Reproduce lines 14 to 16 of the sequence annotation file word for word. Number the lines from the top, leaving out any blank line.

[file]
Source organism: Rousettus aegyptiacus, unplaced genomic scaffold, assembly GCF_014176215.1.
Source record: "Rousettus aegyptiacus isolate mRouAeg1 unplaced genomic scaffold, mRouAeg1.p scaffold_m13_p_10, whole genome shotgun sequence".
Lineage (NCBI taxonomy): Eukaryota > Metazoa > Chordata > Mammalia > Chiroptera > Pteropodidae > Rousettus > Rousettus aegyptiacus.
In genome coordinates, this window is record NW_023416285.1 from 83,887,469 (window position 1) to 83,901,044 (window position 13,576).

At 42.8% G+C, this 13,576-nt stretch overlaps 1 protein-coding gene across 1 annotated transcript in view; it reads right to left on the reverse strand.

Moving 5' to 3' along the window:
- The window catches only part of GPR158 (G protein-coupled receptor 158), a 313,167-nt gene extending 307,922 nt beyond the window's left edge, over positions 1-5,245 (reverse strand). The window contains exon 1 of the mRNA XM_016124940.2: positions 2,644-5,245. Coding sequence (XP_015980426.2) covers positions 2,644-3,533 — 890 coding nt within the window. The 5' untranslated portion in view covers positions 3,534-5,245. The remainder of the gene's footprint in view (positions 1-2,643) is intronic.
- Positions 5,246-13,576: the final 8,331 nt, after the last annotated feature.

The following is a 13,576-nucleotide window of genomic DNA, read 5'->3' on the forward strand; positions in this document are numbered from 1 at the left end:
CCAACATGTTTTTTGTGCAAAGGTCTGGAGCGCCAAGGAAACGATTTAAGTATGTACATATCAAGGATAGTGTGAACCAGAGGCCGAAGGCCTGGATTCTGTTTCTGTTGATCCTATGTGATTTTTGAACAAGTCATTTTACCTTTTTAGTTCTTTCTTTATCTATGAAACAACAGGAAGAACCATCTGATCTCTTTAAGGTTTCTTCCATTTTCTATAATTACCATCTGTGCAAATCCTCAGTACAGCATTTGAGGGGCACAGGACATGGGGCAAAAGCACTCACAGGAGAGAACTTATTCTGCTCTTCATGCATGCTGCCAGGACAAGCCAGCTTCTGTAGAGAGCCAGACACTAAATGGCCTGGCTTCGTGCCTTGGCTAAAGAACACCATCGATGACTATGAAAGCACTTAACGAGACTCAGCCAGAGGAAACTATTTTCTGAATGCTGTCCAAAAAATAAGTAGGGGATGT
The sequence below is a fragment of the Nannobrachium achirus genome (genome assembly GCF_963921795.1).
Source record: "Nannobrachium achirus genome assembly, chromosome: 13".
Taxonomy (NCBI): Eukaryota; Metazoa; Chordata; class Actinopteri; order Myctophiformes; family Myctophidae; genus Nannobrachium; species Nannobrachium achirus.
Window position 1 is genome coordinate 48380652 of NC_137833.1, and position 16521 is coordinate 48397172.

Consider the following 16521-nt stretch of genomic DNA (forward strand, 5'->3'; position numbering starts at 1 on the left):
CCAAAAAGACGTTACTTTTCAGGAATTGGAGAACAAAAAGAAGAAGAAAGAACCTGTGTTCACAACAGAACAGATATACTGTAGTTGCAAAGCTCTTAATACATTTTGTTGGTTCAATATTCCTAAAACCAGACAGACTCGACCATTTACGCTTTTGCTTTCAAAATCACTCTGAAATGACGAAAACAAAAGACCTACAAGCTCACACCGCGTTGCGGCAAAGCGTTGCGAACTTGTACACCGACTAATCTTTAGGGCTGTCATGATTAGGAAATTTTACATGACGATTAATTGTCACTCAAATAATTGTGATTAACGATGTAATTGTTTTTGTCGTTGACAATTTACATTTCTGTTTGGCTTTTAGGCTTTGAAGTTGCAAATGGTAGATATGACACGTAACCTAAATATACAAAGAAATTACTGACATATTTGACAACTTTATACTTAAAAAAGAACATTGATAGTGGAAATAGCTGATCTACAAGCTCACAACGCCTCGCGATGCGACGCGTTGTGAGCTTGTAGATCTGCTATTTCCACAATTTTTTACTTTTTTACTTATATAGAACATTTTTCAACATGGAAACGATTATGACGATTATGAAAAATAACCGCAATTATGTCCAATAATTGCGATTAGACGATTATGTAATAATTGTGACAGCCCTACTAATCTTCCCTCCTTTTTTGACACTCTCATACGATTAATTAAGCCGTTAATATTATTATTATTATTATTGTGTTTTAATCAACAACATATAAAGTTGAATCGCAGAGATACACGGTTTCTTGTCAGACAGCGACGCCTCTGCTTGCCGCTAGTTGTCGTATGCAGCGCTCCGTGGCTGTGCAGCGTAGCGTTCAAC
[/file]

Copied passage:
Window position 1 is genome coordinate 48380652 of NC_137833.1, and position 16521 is coordinate 48397172.

Consider the following 16521-nt stretch of genomic DNA (forward strand, 5'->3'; position numbering starts at 1 on the left):
CCAAAAAGACGTTACTTTTCAGGAATTGGAGAACAAAAAGAAGAAGAAAGAACCTGTGTTCACAACAGAACAGATATACTGTAGTTGCAAAGCTCTTAATACATTTTGTTGGTTCAATATTCCTAAAACCAGACAGACTCGACCATTTACGCTTTTGCTTTCAAAATCACTCTGAAATGACGAAAACAAAAGACCTACAAGCTCACACCGCGTTGCGGCAAAGCGTTGCGAACTTGTACACCGACTAATCTTTAGGGCTGTCATGATTAGGAAATTTTACATGACGATTAATTGTCACTCAAATAATTGTGATTAACGATGTAATTGTTTTTGTCGTTGACAATTTACATTTCTGTTTGGCTTTTAGGCTTTGAAGTTGCAAATGGTAGATATGACACGTAACCTAAATATACAAAGAAATTACTGACATATTTGACAACTTTATACTTAAAAAAGAACATTGATAGTGGAAATAGCTGATCTACAAGCTCACAACGCCTCGCGATGCGACGCGTTGTGAGCTTGTAGATCTGCTATTTCCACAATTTTTTACTTTTTTACTTATATAGAACATTTTTCAACATGGAAACGATTATGACGATTATGAAAAATAACCGCAATTATGTCCAATAATTGCGATTAGACGATTATGTAATAATTGTGACAGCCCTACTAATCTTCCCTCCTTTTTTGACACTCTCATACGATTAATTAAGCCGTTAATATTATTATTATTATTATTGTGTTTTAATCAACAACATATAAAGTTGAATCGCAGAGATACACGGTTTCTTGTCAGACAGCGACGCCTCTGCTTGCCGCTAGTTGTCGTATGCAGCGCTCCGTGGCTGTGCAGCGTAGCGTTCAAC